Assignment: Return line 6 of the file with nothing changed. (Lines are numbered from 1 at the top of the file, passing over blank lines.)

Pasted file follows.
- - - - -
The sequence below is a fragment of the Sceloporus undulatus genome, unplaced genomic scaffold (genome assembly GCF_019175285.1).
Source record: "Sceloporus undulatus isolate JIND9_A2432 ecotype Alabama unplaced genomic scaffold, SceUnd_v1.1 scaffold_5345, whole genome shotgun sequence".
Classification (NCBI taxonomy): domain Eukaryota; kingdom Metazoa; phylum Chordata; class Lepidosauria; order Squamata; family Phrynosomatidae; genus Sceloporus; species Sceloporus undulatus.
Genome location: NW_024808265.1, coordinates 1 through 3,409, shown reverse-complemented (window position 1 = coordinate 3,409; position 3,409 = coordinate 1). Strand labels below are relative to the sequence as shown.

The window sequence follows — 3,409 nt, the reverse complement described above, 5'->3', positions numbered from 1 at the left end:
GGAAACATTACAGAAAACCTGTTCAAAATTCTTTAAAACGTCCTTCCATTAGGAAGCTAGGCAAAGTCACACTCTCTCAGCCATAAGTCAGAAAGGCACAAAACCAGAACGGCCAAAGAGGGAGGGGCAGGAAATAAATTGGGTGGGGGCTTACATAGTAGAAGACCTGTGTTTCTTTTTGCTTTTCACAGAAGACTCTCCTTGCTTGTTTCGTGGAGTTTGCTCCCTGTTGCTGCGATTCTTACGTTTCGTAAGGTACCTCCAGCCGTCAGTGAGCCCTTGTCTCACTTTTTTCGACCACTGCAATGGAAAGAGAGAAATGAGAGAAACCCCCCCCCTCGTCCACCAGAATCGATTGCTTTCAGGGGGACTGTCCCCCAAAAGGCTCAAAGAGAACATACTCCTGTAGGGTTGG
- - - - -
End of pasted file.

GGAAACATTACAGAAAACCTGTTCAAAATTCTTTAAAACGTCCTTCCATTAGGAAGCTAGGCAAAGTCACACTCTCTCAGCCATAAGTCAGAAAGGCACAAAACCAGAACGGCCAAAGAGGGAGGGGCAGGAAATAAATTGGGTGGGGGCTTACATAGTAGAAGACCTGTGTTTCTTTTTGCTTTTCACAGAAGACTCTCCTTGCTTGTTTCGTGGAGTTTGCTCCCTGTTGCTGCGATTCTTACGTTTCGTAAGGTACCTCCAGCCGTCAGTGAGCCCTTGTCTCACTTTTTTCGACCACTGCAATGGAAAGAGAGAAATGAGAGAAACCCCCCCCCTCGTCCACCAGAATCGATTGCTTTCAGGGGGACTGTCCCCCAAAAGGCTCAAAGAGAACATACTCCTGTAGGGTTGG